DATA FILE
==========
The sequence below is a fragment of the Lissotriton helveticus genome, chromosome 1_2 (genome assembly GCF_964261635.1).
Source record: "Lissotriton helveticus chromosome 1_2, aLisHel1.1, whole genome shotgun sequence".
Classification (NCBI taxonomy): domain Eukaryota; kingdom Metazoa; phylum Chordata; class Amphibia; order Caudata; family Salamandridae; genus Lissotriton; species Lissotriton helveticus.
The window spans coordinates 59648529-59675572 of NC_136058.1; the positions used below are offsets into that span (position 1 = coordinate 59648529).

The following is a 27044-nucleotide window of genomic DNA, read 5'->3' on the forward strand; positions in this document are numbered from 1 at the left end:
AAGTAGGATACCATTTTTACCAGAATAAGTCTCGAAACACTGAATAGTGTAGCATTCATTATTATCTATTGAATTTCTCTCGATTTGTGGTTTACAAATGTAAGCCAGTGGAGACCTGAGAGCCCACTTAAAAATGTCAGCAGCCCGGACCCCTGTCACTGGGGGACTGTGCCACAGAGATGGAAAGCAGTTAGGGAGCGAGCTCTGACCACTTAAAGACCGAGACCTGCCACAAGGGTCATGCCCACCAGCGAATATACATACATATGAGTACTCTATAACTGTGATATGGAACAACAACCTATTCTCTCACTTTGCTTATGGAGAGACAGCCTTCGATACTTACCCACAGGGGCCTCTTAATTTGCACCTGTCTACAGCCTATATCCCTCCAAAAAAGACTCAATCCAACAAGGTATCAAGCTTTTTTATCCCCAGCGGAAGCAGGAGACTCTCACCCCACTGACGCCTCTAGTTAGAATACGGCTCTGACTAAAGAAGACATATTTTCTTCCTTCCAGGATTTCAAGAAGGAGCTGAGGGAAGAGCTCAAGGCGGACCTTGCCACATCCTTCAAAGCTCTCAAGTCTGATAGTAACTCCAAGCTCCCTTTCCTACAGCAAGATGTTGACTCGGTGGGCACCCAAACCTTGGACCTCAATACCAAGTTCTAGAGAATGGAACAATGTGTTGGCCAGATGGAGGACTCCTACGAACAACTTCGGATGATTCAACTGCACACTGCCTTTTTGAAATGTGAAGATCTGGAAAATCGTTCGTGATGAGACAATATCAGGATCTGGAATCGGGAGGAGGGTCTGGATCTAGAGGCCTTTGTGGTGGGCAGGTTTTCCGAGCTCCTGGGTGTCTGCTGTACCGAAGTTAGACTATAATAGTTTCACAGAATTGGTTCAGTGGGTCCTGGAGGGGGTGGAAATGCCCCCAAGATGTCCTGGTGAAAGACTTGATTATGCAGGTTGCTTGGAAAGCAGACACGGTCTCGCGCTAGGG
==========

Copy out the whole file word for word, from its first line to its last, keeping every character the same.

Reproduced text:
The sequence below is a fragment of the Lissotriton helveticus genome, chromosome 1_2 (genome assembly GCF_964261635.1).
Source record: "Lissotriton helveticus chromosome 1_2, aLisHel1.1, whole genome shotgun sequence".
Classification (NCBI taxonomy): domain Eukaryota; kingdom Metazoa; phylum Chordata; class Amphibia; order Caudata; family Salamandridae; genus Lissotriton; species Lissotriton helveticus.
The window spans coordinates 59648529-59675572 of NC_136058.1; the positions used below are offsets into that span (position 1 = coordinate 59648529).

The following is a 27044-nucleotide window of genomic DNA, read 5'->3' on the forward strand; positions in this document are numbered from 1 at the left end:
AAGTAGGATACCATTTTTACCAGAATAAGTCTCGAAACACTGAATAGTGTAGCATTCATTATTATCTATTGAATTTCTCTCGATTTGTGGTTTACAAATGTAAGCCAGTGGAGACCTGAGAGCCCACTTAAAAATGTCAGCAGCCCGGACCCCTGTCACTGGGGGACTGTGCCACAGAGATGGAAAGCAGTTAGGGAGCGAGCTCTGACCACTTAAAGACCGAGACCTGCCACAAGGGTCATGCCCACCAGCGAATATACATACATATGAGTACTCTATAACTGTGATATGGAACAACAACCTATTCTCTCACTTTGCTTATGGAGAGACAGCCTTCGATACTTACCCACAGGGGCCTCTTAATTTGCACCTGTCTACAGCCTATATCCCTCCAAAAAAGACTCAATCCAACAAGGTATCAAGCTTTTTTATCCCCAGCGGAAGCAGGAGACTCTCACCCCACTGACGCCTCTAGTTAGAATACGGCTCTGACTAAAGAAGACATATTTTCTTCCTTCCAGGATTTCAAGAAGGAGCTGAGGGAAGAGCTCAAGGCGGACCTTGCCACATCCTTCAAAGCTCTCAAGTCTGATAGTAACTCCAAGCTCCCTTTCCTACAGCAAGATGTTGACTCGGTGGGCACCCAAACCTTGGACCTCAATACCAAGTTCTAGAGAATGGAACAATGTGTTGGCCAGATGGAGGACTCCTACGAACAACTTCGGATGATTCAACTGCACACTGCCTTTTTGAAATGTGAAGATCTGGAAAATCGTTCGTGATGAGACAATATCAGGATCTGGAATCGGGAGGAGGGTCTGGATCTAGAGGCCTTTGTGGTGGGCAGGTTTTCCGAGCTCCTGGGTGTCTGCTGTACCGAAGTTAGACTATAATAGTTTCACAGAATTGGTTCAGTGGGTCCTGGAGGGGGTGGAAATGCCCCCAAGATGTCCTGGTGAAAGACTTGATTATGCAGGTTGCTTGGAAAGCAGACACGGTCTCGCGCTAGGG